They’ve got their primal father now…it’s a huge threat to their identity. But *not* because it’s external to them. Just the opposite: it’s an alien body at the heart of the party, the basis for their repression, formative and disavowed at once….there are quite a few Republicans out there who are confused as fuck, on the level of action and affect both. They’ve got their daddy now, and are not sure what to do.

Part of the problem, as many Republicans are realizing, is that when the dog-whistle is replaced by the klaxon horn, greater disruption ensues: sure, more of the faithful come out of the woodwork, convinced the Messiah is at hand, but the heretics listen too, and they take to the streets to protest like they never did before.

Where I think Brodsky and I gently disagree is that I think Republicans have begun to reconcile themselves to the presence of this realized fantasy; self-pity and dreams of power are intoxicating but so is power itself. All that accumulated misery of the eight years of watching two beautiful black people in the White House, of the wrong folk getting a little too uppity, has to find an outlet somewhere, and perhaps this regime will provide one.  Self-pity and resentment makes the Republican tumescent; power can bring blissful release.

Irène Nèmirovsky On The Failure To Recognize Failure

In The Fires of Autumn (Vintage International, New York, 2015, p. 186) Irène Nèmirovsky writes:

Mankind can only easily get used to happiness and success. When it comes to failure, human nature puts up insurmountable barriers of hope. The sense of despair has to remove those barriers one by one, and only then does penetrate to the heart of man who gradually recognizes the enemy, calls it by name, and is horrified.

Indeed; so easy is it to get used to happiness and success that that pair of supposedly elusive and desirable entities can rapidly lose their allure once they are in our possession. We may even tire of them, find them oppressive, and seek relief in some kind of novelty, some kind of deviation. (Freud quotes Goethe in Civilization and its Discontents as noting that ““nothing is so hard to bear as a train of happy days.”) As for despair, we are, after all, the creatures who can “bear almost any how” so long as we have “a why to live.” As Nèmirovsky notes, such a “why,” a hope, is sought by us almost instinctively; we seek to make sense of, ascribe meaning to, our misfortunes; we seek to make them explainable and comprehensible; we are reluctant to admit that the end of the road has been reached, that the rope has run out. Such maneuvers can indeed make our potential despair bearable; for instance, we may assign some reason, some cause, some purpose, to seeming disasters, and thus decorate our misfortune to make its appearance more palatable. Its true dimensions may remain hidden to us; we are, as existentialist philosophy realizes, meaning-creating and meaning-assigning creatures; true despair only becomes possible when we realize the absurdity of our situation in this world. Such endless evasion is not to be scorned; it enables tremendously creative and productive moves on our part. Poetry and religion and philosophy issue forth. The oft-told tales of returns from the brink of the abyss–of whatever kind, mental or physical–reassure us that sustenance provided by hope is not illusory, that it ‘works.’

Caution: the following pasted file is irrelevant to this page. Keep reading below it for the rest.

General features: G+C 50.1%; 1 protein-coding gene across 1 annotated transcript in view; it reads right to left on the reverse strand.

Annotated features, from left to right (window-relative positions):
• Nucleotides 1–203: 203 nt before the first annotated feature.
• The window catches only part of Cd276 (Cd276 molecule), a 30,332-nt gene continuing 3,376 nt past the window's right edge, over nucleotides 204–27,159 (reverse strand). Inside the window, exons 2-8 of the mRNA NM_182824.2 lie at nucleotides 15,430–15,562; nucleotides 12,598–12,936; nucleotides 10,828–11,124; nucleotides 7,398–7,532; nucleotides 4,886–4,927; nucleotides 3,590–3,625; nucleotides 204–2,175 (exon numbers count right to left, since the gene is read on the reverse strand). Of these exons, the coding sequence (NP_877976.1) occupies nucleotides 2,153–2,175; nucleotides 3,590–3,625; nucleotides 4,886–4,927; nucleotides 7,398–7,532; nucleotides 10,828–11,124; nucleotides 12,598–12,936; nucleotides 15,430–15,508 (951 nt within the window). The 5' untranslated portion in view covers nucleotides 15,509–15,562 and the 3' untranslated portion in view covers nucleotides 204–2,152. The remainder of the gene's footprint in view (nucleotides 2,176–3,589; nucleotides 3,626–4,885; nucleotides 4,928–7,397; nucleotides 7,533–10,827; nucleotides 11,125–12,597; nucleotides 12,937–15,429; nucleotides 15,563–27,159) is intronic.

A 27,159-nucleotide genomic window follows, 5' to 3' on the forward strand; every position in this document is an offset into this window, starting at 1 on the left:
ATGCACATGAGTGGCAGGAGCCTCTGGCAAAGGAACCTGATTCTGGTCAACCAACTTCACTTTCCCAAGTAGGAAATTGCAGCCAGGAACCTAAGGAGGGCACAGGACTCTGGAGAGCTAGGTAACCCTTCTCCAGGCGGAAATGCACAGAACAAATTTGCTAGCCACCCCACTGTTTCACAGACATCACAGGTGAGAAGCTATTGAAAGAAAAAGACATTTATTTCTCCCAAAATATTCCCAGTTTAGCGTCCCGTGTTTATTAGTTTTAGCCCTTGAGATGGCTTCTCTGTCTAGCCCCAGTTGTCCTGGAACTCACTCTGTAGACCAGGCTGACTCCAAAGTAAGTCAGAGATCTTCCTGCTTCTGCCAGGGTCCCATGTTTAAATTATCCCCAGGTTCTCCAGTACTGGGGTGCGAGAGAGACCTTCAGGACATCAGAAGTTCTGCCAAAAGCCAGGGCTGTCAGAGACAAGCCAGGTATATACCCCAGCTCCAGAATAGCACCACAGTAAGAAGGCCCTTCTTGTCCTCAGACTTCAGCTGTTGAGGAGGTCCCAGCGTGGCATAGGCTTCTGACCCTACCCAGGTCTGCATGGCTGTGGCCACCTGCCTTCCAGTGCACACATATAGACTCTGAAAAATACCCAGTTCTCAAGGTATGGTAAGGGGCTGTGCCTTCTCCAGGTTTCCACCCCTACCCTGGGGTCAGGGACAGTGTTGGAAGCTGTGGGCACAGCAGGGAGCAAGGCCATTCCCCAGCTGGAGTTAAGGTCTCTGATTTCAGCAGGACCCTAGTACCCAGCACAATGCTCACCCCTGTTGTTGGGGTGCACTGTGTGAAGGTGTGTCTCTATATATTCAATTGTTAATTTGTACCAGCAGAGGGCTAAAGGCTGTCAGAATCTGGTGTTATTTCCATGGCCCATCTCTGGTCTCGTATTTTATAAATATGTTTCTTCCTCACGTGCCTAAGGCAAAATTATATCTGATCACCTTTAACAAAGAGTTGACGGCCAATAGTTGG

Sometimes hope falters, unable to withstand the assaults of despair; the walls crumble, and our last ramparts are overrun. We are horrified by what awaits us, by the true dimensions of the pickle we find ourselves in. What then? Nèmirovsky leaves out our responses to this state of horror; but here too, we do not and cannot dwell too long. This recognition of the actual dimensions of our failure, our misfortune, is all too soon, I suspect, the spur for further discovery of hope. Even in this pitch-black chamber, we start to recognize forms and shapes by which we can begin to navigate and make our way about. Our missteps and our fumbles suggest to us that we are deluded, but we ignore these signals. This is not our resting place; we move on. Optimism begins where we have allowed pessimism its rightful place, allowed it its time in the sun.

Nèmirovsky is not describing a terminus, I think, but rather, the valley, in a series of troughs and peaks.

 

The Cannibalism Taboo And Becoming A Ghost